The Pressure Problem of The Incompressible Flow Equations
Professor, Department of Aerospace Engineering, University of Cincinnati,Cincinnati, Ohio, 45221-0070, USA.
Professor, Department of Aerospace Engineering,
University of Cincinnati,Cincinnati,
Ohio, 45221-0070, USA.
Tel: 513-556-3321 (O); Fax: 513-556-5038
Article Type: Editorial
Received: July 28, 2014; Published: August 26, 2014;
Citation: Shaaban Abdallah (2014) The Pressure Problem of The Incompressible Flow Equations. Int J Aeronautics Aerospace Res. 1(1), 1-2.
Copyright: Shaaban Abdallah©2014 This is an open-access article distributed under the terms of the Creative Commons Attribution License, which permits unrestricted use, distribution and reproduction in any medium, provided the original author and source are credited.
Numerical solutions for the incompressible flow equations encounter a numerical problem because of the lack of an equation for the pressure. To resolve this problem, the continuity equation is modified or replaced to derive pressure equations. These equations are derived from:
(1) analogy with the compressible flow equations by introducing a time dependent pressure term into the continuity equation, and
(2) divergence of the momentum equation and the enforcement of the continuity equation. These techniques are known as the artificial compressibility (AC) method, and the pressure Poisson (PP) method respectively.
The pressure equation in the AC method is first order partial differential equation, and in the PP method is second order partial differential equation of the Poisson type. Although the pressure Poisson equation is consistent with the elliptic nature of the pressure field,it imposes an additional integral compatibility constraint that is cumbersome to satisfy numerically on collocated grids. Using these techniques, the continuity equation is satisfied to non zero dilatation .
I developed a consistent Finite Difference approximation for the pressure Poisson equation and its Neumann boundary conditions that automatically satisfy the compatibility constraint on non-staggered (collocated) grids. and . Numerical solutions are obtained using our scheme for two- and three-dimensional problems [3-7]. The computed results show that the compatibility constraint is satisfied, and the pressure Poisson equation with Neumann boundary conditions is converged. The continuity equation is satisfied upon convergence of the numerical solutions.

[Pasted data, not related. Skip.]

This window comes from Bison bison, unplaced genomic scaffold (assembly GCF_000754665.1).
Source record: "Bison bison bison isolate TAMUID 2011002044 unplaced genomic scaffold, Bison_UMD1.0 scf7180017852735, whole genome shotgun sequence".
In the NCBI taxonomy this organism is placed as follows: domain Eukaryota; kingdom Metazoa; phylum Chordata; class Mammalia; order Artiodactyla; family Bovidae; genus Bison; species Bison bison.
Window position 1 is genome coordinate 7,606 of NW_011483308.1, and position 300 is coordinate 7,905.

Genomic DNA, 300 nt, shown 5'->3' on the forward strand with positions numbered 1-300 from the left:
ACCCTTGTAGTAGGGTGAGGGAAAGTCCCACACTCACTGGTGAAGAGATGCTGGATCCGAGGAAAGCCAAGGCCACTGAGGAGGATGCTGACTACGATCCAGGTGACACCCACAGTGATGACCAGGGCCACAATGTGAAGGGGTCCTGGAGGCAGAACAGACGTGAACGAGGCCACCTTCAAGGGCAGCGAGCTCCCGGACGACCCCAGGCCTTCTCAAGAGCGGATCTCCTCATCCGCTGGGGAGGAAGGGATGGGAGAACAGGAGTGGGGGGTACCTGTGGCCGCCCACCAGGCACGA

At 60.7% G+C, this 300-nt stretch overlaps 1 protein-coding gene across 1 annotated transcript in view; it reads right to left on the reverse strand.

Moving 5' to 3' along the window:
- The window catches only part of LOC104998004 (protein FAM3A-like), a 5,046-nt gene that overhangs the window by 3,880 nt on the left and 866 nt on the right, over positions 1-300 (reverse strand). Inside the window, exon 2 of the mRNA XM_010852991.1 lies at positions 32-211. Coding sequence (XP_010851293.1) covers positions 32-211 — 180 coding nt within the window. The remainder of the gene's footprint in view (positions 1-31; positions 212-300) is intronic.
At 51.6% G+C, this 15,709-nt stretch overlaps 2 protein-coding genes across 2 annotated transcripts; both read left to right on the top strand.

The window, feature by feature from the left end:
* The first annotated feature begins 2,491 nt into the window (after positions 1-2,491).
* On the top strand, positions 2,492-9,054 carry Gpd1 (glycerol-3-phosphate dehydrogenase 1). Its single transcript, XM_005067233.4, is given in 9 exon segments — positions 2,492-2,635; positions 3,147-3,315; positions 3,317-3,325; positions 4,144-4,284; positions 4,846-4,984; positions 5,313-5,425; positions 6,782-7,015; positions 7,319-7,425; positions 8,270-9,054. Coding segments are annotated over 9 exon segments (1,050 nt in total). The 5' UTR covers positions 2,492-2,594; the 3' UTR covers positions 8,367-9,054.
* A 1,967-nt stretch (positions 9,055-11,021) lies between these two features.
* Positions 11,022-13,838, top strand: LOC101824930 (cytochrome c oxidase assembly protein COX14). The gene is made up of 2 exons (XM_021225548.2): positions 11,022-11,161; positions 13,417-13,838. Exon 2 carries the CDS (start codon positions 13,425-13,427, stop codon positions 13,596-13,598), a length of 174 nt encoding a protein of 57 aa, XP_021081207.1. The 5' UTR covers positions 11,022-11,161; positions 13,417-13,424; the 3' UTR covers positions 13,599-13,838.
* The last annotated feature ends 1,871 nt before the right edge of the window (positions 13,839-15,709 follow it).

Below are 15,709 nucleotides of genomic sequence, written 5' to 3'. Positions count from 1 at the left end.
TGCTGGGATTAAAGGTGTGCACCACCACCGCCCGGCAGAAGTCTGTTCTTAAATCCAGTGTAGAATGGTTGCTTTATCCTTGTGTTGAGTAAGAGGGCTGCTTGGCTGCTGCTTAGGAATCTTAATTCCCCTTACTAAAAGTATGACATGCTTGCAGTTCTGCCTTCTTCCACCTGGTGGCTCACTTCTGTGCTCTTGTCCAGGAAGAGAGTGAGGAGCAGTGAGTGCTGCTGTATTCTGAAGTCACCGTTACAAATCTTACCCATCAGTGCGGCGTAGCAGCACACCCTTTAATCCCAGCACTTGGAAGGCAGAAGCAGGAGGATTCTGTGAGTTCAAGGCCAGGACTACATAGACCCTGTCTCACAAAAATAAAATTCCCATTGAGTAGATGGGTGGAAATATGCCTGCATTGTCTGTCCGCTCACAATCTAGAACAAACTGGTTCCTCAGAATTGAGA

Another approach to resolve the pressure problem is the elimination of the pressure as a dependent variable from the governing equations. The pressure can be eliminated using the Curl of the momentum equation, and the Curl Gradient identity. The Curl of the momentum equation, however, is a third order partial differential equation in terms of the velocity as a dependent variable. To maintain second order formulation of the curl of the momentum equation, the vorticity is introduced as a dependent variable. Methods such as stream function-vorticity, vector potential-vorticity and velocity-vorticity are known as the nonprimitive variables approaches. Additional differential constraints, and difficulties in deriving boundary conditions for the new dependent variables arise in these techniques.
Unlike the compressible flow equations, solutions of the incompressible flow equations do not depend on the pressure. They instead depend on the pressure derivatives. Consistent with the physics of incompressible flows, we derived a new approach that employ the velocity and pressure derivatives as dependent variables . In this case the number of dependent variables, as compared with the velocity and pressure as dependent variables, is increased from three to four in two-dimensions and four to six in three dimensions. Additional governing equations are obtained from the Curl Gradient identity for the pressure derivatives. This scheme has primitive variables as the primitive variables approach, and employs the Curl Gradient identity as the non-primitive variables approach. However, the non-primitive variables approach employs the Curl Gradient identity to eliminate the pressure as dependent variable, while our approach employs the identity as differential equations to calculate the pressure derivatives. The main advantages of this approach can be summarized as follows:
(1) boundary conditions for the pressure derivatives are of the Dirichlet type, which eliminates the additional constraints imposed on the primitive and non-primitive formulations.
(2) the continuity equation is satisfied numerically to machine zero by solving it for one of the velocity components, and
(3) the numerical scheme is robust because of the Dirichlet boundary condition on the dependent variables.
In conclusion, the use of the pressure derivatives as dependent variables for solutions of the incompressible flow equations solves the pressure problem.
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